In Prison

January 28, 2014 | Steve Vistaunet

His handshake is firm. His smile quick. His eyes are bright and direct, this man who wears the denim dungarees.

When I met Roger Anderson on an October evening at the Deer Ridge Correctional Institution in Madras, Oregon, prison had been his home base for 14 years. He has since been released. But if you meet him in your church or invite him to your home, I'll bet his record won't be the first thing on your mind. Roger has changed.

During that Friday evening meeting, I learn a little about Roger's journey, his initial connection to Pastor Kevin Wilfley at another facility in Umatilla, Oregon, his subsequent viewing of a Doug Batchelor video series, and his decision to be baptized as a member of the Seventh-day Adventist Church.

But he doesn't have much time to talk. He’s busy connecting cables and microphones in support of a weekly gathering sponsored by the local Adventist prison ministry group.

What I see is more akin to a family reunion than a meeting. Ron and Lucy Wood, Madras Church members, stand at the entrance to the room with warm, welcoming smiles, making each inmate feel like a long-lost son. Phil Kohfeld is there too, organizing his thoughts as he prepares to lead a brief Sabbath School lesson study.

Bev Schultz has rallied this volunteer crew as she often does on Friday evenings. Six years ago, this type of regular ministry would have been far from her mind. But at a women’s retreat at Eagle Crest in central Oregon, she was impressed to be anointed for service. Then one Sabbath at church someone stood up and said, “The inmates in our prisons need our prayers.” And suddenly that earlier anointing and the immediate need came together in Bev’s mind as a call from God. She organized a small group to begin Sabbath School and church services at the Madras facility. They’ve been going strong ever since.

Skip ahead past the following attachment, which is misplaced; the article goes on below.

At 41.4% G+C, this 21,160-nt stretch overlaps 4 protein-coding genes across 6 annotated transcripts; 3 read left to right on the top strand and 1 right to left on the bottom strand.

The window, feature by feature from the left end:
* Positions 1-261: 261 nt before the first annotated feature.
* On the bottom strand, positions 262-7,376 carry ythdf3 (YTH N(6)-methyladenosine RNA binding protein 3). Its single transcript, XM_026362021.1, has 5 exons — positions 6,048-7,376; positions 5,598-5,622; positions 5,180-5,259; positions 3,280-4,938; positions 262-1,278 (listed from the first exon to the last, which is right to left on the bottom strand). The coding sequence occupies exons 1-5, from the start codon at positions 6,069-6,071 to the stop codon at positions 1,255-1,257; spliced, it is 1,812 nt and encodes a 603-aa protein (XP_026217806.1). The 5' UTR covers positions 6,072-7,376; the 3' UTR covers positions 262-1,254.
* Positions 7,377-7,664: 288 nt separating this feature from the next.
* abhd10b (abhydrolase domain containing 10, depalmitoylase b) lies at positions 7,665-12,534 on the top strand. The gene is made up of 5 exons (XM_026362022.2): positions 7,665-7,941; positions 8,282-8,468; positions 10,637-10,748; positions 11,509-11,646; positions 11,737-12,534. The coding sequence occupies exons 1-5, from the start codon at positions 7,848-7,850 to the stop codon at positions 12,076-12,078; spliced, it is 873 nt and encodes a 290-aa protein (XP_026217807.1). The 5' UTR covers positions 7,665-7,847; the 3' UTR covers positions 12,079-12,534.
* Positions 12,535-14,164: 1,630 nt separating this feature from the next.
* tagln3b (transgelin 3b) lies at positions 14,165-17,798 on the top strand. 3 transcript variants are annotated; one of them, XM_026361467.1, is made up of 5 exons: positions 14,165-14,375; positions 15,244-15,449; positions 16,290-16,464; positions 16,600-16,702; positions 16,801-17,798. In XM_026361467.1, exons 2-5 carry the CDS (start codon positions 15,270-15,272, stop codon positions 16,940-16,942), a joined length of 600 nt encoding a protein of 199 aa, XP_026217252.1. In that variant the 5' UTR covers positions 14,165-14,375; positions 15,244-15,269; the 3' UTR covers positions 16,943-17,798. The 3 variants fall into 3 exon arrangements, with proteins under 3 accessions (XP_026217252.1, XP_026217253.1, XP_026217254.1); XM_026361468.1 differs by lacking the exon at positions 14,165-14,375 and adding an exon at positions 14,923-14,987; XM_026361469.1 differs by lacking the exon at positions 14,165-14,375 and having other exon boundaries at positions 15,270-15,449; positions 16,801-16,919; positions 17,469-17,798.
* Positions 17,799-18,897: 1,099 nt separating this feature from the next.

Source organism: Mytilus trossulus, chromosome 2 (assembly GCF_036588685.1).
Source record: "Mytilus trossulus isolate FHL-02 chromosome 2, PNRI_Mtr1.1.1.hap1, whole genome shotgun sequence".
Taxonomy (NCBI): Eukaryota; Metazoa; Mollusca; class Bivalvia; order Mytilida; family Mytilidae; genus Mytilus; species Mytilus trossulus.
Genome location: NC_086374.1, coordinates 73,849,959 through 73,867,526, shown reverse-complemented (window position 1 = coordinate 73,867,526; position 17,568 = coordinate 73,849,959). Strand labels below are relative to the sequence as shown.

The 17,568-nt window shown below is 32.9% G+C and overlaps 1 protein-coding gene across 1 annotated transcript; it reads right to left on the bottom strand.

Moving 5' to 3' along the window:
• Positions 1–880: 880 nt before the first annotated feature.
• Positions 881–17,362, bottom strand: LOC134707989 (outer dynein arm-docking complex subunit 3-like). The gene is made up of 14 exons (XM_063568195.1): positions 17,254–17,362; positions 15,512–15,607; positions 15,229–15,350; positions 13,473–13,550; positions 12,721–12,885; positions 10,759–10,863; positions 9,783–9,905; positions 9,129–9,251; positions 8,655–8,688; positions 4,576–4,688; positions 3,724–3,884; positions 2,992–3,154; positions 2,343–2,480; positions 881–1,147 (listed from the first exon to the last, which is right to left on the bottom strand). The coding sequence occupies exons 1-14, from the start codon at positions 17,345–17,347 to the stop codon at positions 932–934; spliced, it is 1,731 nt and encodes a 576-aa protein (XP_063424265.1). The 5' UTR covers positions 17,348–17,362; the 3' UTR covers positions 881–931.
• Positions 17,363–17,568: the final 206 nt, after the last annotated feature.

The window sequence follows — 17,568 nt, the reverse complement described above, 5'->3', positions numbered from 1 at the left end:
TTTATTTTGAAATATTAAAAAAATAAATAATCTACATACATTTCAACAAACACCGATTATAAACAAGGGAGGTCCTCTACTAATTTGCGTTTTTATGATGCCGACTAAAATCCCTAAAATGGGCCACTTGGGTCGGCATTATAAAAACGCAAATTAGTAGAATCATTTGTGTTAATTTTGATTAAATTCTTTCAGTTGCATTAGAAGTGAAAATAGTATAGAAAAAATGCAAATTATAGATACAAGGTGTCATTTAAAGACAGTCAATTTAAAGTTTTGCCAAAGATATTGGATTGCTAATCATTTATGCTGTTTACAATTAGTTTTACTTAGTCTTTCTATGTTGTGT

As I look on at the Friday evening gathering, nearly 40 inmates begin with musical praise and worship. This could just as easily be at your local church — if denim dungarees were required dress. When the music comes to an end, prayer requests begin. This is where it becomes obvious that, although some may call them inmates, prisoners, offenders, these are God’s children, in need of His love and mercy, eager to praise Him for blessings, not ashamed to ask Him for help. One man voices his gratefulness that he was able to witness to someone and encourage them that day; another is thankful that others who are around him in his unit are also Christians. When one young man volunteers with trembling voice that his wife is struggling with being all alone, a fellow inmate immediately volunteers to pray out loud for this fellow brother in Christ and his young wife.

Is it unusual to feel that the Christian mission and message is somehow more raw and real here in this setting than in our local churches? Is it wrong to wonder what our regular services would be like if stripped of display and pretense? Here, in this penitent penitentiary gathering, there are few make-believe Christians. Here it is obvious that all have fallen short. Here it is clear that the foot of the cross means level ground for all.

That’s why Phil’s Sabbath School lesson hits home with the theme "From Fractured to Friendship." Along with the other volunteers, he’s developed a unique bond with these men. There’s no condescension here — just honest conversation. “When I try to take charge of my life,” Phil observes, “I get into trouble.”

“You’re not alone,” calls out one of the men.